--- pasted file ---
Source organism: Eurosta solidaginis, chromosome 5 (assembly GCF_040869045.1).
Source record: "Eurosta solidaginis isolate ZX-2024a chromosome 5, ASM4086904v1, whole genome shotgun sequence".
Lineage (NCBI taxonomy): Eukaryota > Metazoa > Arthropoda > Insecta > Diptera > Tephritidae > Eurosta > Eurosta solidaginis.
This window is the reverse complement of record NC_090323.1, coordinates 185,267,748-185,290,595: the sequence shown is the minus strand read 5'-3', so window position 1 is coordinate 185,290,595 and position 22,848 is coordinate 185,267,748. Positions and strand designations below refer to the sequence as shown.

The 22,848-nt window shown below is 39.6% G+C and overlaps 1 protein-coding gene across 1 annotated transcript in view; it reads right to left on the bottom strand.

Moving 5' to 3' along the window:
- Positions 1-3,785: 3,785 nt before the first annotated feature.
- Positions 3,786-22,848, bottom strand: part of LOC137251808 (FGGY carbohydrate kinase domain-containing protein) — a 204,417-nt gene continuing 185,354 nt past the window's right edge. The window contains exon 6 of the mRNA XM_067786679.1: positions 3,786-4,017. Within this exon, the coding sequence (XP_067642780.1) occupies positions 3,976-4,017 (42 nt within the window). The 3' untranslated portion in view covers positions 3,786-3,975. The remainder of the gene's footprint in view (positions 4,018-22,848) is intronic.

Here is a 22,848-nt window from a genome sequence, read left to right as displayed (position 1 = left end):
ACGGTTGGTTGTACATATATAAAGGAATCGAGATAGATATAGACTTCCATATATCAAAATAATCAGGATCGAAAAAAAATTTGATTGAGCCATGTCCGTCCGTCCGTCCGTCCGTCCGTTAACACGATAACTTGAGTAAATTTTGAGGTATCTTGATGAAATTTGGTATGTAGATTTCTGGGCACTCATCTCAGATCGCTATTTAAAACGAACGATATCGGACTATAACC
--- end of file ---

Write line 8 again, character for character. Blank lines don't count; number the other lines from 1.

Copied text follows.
- Positions 3,786-22,848, bottom strand: part of LOC137251808 (FGGY carbohydrate kinase domain-containing protein) — a 204,417-nt gene continuing 185,354 nt past the window's right edge. The window contains exon 6 of the mRNA XM_067786679.1: positions 3,786-4,017. Within this exon, the coding sequence (XP_067642780.1) occupies positions 3,976-4,017 (42 nt within the window). The 3' untranslated portion in view covers positions 3,786-3,975. The remainder of the gene's footprint in view (positions 4,018-22,848) is intronic.